This week on Channel 4 a documentary aired called “Turtle Boy”, showing the story of a young boy in Columbia being treated for an extreme case of congenital melanocytic nevus (CMN). The boy’s birthmark which was so big it amassed to approximately 40% of his bodyweight.
Two doctors from Great Ormond Street Hospital, Clinician Dr Veronica Kinsler (right) and plastic surgeon Mr Neil Bulstrode are experts in diagnosing and managing this rare type of birthmark and featured in the documentary, as leading players in the field.
Veronica says: “CMN are moles that are present at birth. They can vary in size and number and the incidence of larger or multiple lesions is approximately 1 in 20,000 new births per year.
We think there are likely to be around 3,000 severely affected individuals at the moment in the UK, with lots more who are mildly affected.
“When babies are born, their parents can get understandably very worried until they know what the marks are. In the weekly clinics we run we are able to give a diagnosis, check that the moles themselves are safe and whether the skin appearance is telling us what other things might need to be checked.
“In around 25% of patients with severe CMN, there may be related neurological problems. We therefore regularly check childrens’ development to see whether there are any neurological signs and carry out an MRI scan of the brain to see if there are any abnormalities”
Some patients choose to have surgery to remove some of the more prominent or impacting birthmarks, often when the CMN are on the face, and surgeon Neil Bulstrode carries out between 30-40 removals each year.
Neil explains: “The majority of patients do not have surgery, because they do not need to be removed for medical reasons, and removing them leaves scars. Sometimes the CMN lighten spontaneously so they become less noticeable, so we often advise patients and their families to wait and see what happens naturally.
“On the other hand, with Didier, the boy featured in the Channel 4 documentary, the case for removing the birthmark was incredibly strong. It was so dense and widespread, it was significantly impacting upon his quality of life. Being able to take my extensive experience of birthmark removals at Great Ormond Street Hospital over to Columbia and join the local team in Bogota was amazing.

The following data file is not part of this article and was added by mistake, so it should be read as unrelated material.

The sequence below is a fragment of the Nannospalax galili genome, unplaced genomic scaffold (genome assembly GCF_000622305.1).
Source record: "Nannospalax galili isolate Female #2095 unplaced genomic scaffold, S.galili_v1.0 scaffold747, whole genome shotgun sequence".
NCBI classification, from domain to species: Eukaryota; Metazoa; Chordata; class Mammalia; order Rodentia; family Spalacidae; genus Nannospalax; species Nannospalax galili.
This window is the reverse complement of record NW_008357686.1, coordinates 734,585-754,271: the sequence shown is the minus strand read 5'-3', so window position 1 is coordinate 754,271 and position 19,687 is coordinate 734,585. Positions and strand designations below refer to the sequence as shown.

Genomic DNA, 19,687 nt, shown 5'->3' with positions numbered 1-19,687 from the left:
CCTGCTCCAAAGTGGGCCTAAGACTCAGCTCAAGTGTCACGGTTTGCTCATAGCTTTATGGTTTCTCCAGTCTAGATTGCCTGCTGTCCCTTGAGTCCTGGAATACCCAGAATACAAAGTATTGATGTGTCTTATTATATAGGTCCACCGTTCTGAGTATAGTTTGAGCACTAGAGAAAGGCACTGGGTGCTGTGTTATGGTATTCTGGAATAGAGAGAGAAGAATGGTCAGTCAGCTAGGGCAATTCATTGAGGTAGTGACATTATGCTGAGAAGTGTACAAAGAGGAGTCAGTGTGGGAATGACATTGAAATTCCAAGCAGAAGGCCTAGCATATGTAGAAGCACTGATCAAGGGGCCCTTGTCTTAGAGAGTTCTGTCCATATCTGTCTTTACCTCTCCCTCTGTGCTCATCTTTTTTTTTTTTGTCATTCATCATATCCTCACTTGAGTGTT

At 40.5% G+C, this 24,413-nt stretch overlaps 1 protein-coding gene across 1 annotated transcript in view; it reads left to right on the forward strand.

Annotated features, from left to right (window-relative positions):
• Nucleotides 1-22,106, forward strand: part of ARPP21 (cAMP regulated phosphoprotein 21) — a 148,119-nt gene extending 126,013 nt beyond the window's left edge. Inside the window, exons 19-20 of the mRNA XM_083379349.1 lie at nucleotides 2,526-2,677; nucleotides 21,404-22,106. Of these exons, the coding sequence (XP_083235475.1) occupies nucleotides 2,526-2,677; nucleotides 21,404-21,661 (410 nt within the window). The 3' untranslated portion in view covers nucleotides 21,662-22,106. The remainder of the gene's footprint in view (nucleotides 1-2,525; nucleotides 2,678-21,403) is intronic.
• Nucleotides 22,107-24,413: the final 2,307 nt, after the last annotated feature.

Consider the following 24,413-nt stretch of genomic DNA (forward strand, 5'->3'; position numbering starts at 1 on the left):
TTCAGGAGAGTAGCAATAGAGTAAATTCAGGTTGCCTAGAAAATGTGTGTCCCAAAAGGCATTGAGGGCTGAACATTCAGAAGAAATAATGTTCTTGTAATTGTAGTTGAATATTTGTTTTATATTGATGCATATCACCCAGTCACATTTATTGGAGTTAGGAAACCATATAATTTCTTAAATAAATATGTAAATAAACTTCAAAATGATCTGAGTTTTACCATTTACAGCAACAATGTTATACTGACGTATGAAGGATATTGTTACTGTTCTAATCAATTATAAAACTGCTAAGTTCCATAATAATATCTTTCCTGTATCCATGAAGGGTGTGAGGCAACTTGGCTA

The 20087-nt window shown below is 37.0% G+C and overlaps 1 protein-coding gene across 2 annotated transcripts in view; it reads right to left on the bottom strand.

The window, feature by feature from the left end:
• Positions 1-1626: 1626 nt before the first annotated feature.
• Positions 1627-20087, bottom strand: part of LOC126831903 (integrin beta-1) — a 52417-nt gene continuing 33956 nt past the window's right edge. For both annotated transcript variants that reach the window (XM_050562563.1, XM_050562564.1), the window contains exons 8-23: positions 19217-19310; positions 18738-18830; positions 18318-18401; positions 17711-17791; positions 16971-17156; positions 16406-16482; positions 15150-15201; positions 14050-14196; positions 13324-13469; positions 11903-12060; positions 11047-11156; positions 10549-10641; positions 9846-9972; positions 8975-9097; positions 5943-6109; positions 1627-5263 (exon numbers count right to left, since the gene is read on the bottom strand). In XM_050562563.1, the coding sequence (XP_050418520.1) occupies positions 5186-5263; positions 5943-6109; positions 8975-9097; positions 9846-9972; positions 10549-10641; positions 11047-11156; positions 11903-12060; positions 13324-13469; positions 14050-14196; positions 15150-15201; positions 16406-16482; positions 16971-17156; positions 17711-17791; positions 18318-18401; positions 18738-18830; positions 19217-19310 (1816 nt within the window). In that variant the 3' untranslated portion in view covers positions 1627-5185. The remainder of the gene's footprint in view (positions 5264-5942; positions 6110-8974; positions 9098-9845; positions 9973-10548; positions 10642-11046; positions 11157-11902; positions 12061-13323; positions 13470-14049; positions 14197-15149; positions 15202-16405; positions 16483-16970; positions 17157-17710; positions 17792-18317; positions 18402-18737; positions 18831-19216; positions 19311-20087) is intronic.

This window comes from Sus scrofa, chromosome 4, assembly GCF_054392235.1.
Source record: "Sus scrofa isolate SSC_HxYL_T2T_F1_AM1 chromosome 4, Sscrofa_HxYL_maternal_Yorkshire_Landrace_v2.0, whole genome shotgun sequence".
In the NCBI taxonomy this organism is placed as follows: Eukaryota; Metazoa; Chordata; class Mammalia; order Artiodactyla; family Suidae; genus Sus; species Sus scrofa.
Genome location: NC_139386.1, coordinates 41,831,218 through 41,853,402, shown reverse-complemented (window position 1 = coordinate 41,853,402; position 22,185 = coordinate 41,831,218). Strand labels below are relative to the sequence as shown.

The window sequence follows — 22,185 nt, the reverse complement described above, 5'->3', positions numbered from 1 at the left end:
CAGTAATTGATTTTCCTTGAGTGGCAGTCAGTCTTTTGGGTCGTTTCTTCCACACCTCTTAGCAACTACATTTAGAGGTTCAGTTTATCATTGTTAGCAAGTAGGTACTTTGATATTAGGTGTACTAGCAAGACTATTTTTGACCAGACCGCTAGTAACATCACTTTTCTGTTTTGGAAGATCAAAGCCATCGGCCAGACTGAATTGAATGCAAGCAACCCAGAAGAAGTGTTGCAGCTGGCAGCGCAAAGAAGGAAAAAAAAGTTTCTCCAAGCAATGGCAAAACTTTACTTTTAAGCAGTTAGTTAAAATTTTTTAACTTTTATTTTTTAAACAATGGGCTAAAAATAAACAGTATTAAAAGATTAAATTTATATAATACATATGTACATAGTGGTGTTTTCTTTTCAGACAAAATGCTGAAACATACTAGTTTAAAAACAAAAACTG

It was complex surgery, involving the removal of the birthmark in its entirety and then carrying out a complicated series of skin drafts over several stages. It’s fantastic that Didier is now back home in his village and doing well.”
Great Ormond Street Hospital and UCL Institute of Child Health is a leading centre for CMN research. Veronica’s efforts are focused on finding the genetic causes underlying CMN and she has recently made some interesting discoveries. This research could also help understanding of other conditions.
Veronica explains: “Not only is research into CMN important for families living with the condition, but it might also shed light on other skin conditions, such as melanoma, the fastest growing cancer in the UK which particularly affects young people. “
If a member of your family has CMN, you could contact the support group Caring Matters Now. This is a support group for families set up by families, many of whom are GOSH patients.